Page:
In 2004, George W. Bush won reelection by mitigating the loss of the women’s vote to Democrat John Kerry to less than 10 percentage points. He did this, in part, by scaring “security moms” not to change horses mid-war. In 2016, Donald Trump is employing a similar strategy with women, on steroids.
Trump’s approach to female voters is one of hyper-masculinization: he portrays himself as strong and his opponents weak, particularly on national security, and he pledges to protect women from rape or murder by illegal immigrants, invoking the murder of Californian Kathryn Steinle by an undocumented man early and often on the campaign trail.
“Trump uses masculinity to prove he can be the tough, strong protector of the nation, something that could resonate with women and men alike who are most concerned about the country's—and their family's—vulnerability,” says Kelly Dittmar, a researcher at Rutgers University’s Center for American Women and Politics.
That tactic worked among Republican women, particularly by the end of the primary season, with Trump winning the women’s vote in most primaries after Florida. The Public Religion Research Institute and The Atlantic magazine issued a report earlier in April that found that Trump supporters were far more likely than others to agree that America has become "too soft and feminine."
But will it work against Hillary Clinton, likely the first female nominee of either major party? Experts are dubious.
First, “times have changed,” says Jennifer Lawless, head of American University’s Women & Politics Institute. “In 2004, we were amid a new war in Iraq and the Democrats had not sufficiently shored up their national security credentials. 'Security moms' were Bush's to lose. I'm not sure that's the case anymore. The GOP's advantage on these sorts of issues isn't what it was a decade ago, and no one would consider Hillary Clinton a dove.”
Bush in 2004 was coming off of the September 11, 2001, terrorist attacks and was in the midst of two wars. Bush was also much more of a hawk than Trump, who is reviled by many neoconservatives as an isolationist.
Bush’s strength with women was also regional, according to research by the University of Maryland politics professor Karen Kaufmann. Southern white women backed Bush heavily, but the gender gap in the rest of the country remained on par with virtually every other election since 1980. Kaufmann hypothesizes that, while Bush play for “security moms” was likely a factor, his strength with social conservatives and his platform of “compassionate conservatism” may also have helped. And while Southern white evangelicals turned out for Trump in the primaries, the twice-divorced casino-owner is not considered one of their ranks the way evangelical born-again Bush was.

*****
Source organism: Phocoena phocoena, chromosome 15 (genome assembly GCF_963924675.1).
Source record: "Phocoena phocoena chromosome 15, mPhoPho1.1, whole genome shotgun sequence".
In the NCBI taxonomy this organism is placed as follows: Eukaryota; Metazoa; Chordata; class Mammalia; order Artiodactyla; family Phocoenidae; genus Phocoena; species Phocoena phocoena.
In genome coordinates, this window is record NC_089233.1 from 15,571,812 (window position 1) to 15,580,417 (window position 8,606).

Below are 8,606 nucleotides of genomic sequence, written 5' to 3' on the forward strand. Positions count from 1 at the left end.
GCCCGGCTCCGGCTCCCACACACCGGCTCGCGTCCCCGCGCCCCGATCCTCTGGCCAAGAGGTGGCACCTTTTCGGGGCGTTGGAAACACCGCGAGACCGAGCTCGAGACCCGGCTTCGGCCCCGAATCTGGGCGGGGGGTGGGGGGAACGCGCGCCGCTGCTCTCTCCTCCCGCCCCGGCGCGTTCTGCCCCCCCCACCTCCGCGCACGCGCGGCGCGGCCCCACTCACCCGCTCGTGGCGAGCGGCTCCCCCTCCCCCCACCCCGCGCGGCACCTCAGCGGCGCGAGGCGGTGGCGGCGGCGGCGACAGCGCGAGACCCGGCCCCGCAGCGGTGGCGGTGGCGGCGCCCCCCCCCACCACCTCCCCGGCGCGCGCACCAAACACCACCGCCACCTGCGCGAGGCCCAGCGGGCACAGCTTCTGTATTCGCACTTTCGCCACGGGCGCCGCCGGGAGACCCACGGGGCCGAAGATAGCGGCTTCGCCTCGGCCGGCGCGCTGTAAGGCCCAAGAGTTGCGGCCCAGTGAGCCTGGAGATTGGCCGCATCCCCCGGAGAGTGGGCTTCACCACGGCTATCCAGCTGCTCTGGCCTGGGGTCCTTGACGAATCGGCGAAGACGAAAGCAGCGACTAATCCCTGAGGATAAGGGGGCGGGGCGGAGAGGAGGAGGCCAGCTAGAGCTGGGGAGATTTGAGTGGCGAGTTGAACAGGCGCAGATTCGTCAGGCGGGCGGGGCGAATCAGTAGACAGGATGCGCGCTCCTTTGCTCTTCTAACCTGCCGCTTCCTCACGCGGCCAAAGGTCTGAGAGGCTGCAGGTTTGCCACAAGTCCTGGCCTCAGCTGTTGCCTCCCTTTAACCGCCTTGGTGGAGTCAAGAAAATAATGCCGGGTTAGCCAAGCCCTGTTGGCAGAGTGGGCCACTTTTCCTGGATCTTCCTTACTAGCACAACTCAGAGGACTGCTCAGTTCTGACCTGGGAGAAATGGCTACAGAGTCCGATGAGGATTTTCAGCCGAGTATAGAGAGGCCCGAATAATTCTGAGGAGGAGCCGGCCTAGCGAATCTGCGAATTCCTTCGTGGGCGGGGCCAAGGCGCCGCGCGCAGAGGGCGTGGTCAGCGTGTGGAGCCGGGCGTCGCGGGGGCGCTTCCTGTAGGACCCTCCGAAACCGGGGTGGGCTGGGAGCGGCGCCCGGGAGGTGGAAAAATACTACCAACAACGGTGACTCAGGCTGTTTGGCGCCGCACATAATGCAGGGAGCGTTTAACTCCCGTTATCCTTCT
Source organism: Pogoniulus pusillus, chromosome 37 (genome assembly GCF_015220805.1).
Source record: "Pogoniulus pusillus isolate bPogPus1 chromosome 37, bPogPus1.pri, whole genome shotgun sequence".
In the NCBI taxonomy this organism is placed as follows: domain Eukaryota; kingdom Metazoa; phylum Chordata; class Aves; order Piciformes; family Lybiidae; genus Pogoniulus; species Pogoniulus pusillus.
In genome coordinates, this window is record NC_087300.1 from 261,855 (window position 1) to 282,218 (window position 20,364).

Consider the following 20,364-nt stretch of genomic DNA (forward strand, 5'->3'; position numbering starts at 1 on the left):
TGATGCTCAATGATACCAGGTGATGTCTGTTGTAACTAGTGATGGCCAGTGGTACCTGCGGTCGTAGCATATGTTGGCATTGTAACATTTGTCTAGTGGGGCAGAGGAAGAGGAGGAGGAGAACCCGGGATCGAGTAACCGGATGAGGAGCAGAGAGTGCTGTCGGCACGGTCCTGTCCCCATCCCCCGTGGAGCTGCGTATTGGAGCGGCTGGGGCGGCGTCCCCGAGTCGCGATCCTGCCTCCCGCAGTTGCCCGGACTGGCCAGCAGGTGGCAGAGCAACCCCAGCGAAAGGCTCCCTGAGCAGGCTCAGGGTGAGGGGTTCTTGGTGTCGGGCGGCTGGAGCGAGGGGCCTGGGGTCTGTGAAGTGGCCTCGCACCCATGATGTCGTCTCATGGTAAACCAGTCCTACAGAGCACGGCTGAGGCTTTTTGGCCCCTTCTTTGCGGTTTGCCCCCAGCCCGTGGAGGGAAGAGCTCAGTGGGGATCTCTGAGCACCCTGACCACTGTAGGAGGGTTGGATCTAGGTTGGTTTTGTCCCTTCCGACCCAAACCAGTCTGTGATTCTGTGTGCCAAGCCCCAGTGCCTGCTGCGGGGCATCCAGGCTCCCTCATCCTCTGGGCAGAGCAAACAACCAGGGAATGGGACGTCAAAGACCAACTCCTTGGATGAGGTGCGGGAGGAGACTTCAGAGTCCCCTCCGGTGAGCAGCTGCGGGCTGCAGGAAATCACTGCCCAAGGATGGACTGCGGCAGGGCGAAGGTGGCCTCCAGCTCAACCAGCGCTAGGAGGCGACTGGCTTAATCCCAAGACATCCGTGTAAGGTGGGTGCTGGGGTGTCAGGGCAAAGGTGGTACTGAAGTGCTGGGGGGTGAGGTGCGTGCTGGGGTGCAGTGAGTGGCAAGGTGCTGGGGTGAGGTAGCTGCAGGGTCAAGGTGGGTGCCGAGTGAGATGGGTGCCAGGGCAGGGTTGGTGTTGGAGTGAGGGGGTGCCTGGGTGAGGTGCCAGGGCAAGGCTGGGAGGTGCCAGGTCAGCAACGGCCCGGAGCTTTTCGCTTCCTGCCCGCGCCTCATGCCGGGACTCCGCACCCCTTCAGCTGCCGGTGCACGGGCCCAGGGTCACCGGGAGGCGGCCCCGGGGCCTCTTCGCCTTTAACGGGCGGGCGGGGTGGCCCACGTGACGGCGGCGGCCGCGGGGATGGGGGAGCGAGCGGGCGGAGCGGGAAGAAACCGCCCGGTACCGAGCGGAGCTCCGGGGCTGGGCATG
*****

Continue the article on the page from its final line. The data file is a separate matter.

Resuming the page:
Third, Bush’s base of supporters has shrunken relative to the overall electorate in recent years. In 1980 when Ronald Reagan defeated Jimmy Carter, the non-college educated white population constituted a bit more than 60 percent of voters, according to Michele Swers, a Georgetown political science professor who has written two books on women in politics. By 2012 non-college educated whites were only 36 percent of voters. In 1980, Reagan won 56 percent of white voters and he beat Carter by 10 points, 51-41 percent. In 2012 Mitt Romney earned more of the white vote, 59 percent, yet he lost to Obama 47 to 51 percent.
“If the electorate continues to include more women, minorities, and college educated voters then it will be difficult for Trump to win with his current coalition,” Swers says. “He will need to make more efforts to mobilize women who lean Republican, particularly the white, married suburban women and that is why he is going after those security/soccer moms by touting his ability to protect them and their families.”
That said, even that demographic is shrinking, according to Melissa Deckman, a Washington College professor and author of “Tea Party Women.” “Even if Trump can gin up support based on national security among white, married suburban moms, there are fewer of them now than there were in 2004 as a percentage of the electorate,” Deckman says. “Romney and McCain did very well among white, married women but their share of the electorate is shrinking and is smaller than it was in 2004.”
In 2016, white married women with no college degree—perhaps Trump's greatest potential voting pool among women voters—make up just 22 percent of eligible women voters, according to demographer William Frey at the Brookings Institution. Single women are now the single largest voting bloc in America, accounting for nearly a quarter of all voters cast in the 2012 elections. Indeed, Romney won married women by 7 percentage points, but Obama’s 36-point blowout amongst single women handed him the victory with women overall by 11 percentage points.
All of which is to say, in order to win Trump will have to find a way to mitigate his likely loss of single women to Clinton and, again, experts aren’t hopeful. His past statements on women have already done deep damage, with polls showing women disapproving of him anywhere from 50 percent to 73 percent. “I am predicting that 2016 will likely result in the largest gender gap in presidential voting we have seen in the past four decades,” Deckman says.